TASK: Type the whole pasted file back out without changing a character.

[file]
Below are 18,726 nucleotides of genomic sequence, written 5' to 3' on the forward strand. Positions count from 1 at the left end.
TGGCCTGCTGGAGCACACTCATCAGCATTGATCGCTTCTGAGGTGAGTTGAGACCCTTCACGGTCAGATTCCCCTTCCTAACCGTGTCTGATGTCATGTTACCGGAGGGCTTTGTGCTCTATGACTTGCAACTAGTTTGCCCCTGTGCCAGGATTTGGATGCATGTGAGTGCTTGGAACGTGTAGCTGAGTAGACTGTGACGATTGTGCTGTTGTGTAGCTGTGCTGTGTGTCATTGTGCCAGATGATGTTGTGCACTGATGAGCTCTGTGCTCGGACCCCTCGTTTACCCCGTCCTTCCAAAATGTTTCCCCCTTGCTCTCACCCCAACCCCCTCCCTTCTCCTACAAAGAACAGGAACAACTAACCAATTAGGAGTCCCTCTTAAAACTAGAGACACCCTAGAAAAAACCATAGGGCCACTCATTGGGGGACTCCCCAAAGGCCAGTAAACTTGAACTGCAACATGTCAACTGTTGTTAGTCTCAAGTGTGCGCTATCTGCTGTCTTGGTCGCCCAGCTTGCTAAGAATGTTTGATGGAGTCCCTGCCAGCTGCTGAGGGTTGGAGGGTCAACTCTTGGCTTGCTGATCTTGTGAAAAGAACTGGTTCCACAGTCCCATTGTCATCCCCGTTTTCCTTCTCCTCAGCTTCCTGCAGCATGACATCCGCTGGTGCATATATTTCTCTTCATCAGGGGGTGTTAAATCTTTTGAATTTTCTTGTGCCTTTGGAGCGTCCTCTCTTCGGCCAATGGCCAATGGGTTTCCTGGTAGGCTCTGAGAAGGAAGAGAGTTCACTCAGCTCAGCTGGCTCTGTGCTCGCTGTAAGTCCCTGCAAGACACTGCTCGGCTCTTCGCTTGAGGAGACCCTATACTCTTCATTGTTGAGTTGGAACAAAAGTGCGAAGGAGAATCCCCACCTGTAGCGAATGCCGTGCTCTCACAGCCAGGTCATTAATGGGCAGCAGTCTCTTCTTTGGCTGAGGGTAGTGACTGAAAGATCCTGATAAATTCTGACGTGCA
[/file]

Below are 18,726 nucleotides of genomic sequence, written 5' to 3' on the forward strand. Positions count from 1 at the left end.
TGGCCTGCTGGAGCACACTCATCAGCATTGATCGCTTCTGAGGTGAGTTGAGACCCTTCACGGTCAGATTCCCCTTCCTAACCGTGTCTGATGTCATGTTACCGGAGGGCTTTGTGCTCTATGACTTGCAACTAGTTTGCCCCTGTGCCAGGATTTGGATGCATGTGAGTGCTTGGAACGTGTAGCTGAGTAGACTGTGACGATTGTGCTGTTGTGTAGCTGTGCTGTGTGTCATTGTGCCAGATGATGTTGTGCACTGATGAGCTCTGTGCTCGGACCCCTCGTTTACCCCGTCCTTCCAAAATGTTTCCCCCTTGCTCTCACCCCAACCCCCTCCCTTCTCCTACAAAGAACAGGAACAACTAACCAATTAGGAGTCCCTCTTAAAACTAGAGACACCCTAGAAAAAACCATAGGGCCACTCATTGGGGGACTCCCCAAAGGCCAGTAAACTTGAACTGCAACATGTCAACTGTTGTTAGTCTCAAGTGTGCGCTATCTGCTGTCTTGGTCGCCCAGCTTGCTAAGAATGTTTGATGGAGTCCCTGCCAGCTGCTGAGGGTTGGAGGGTCAACTCTTGGCTTGCTGATCTTGTGAAAAGAACTGGTTCCACAGTCCCATTGTCATCCCCGTTTTCCTTCTCCTCAGCTTCCTGCAGCATGACATCCGCTGGTGCATATATTTCTCTTCATCAGGGGGTGTTAAATCTTTTGAATTTTCTTGTGCCTTTGGAGCGTCCTCTCTTCGGCCAATGGCCAATGGGTTTCCTGGTAGGCTCTGAGAAGGAAGAGAGTTCACTCAGCTCAGCTGGCTCTGTGCTCGCTGTAAGTCCCTGCAAGACACTGCTCGGCTCTTCGCTTGAGGAGACCCTATACTCTTCATTGTTGAGTTGGAACAAAAGTGCGAAGGAGAATCCCCACCTGTAGCGAATGCCGTGCTCTCACAGCCAGGTCATTAATGGGCAGCAGTCTCTTCTTTGGCTGAGGGTAGTGACTGAAAGATCCTGATAAATTCTGACGTGCA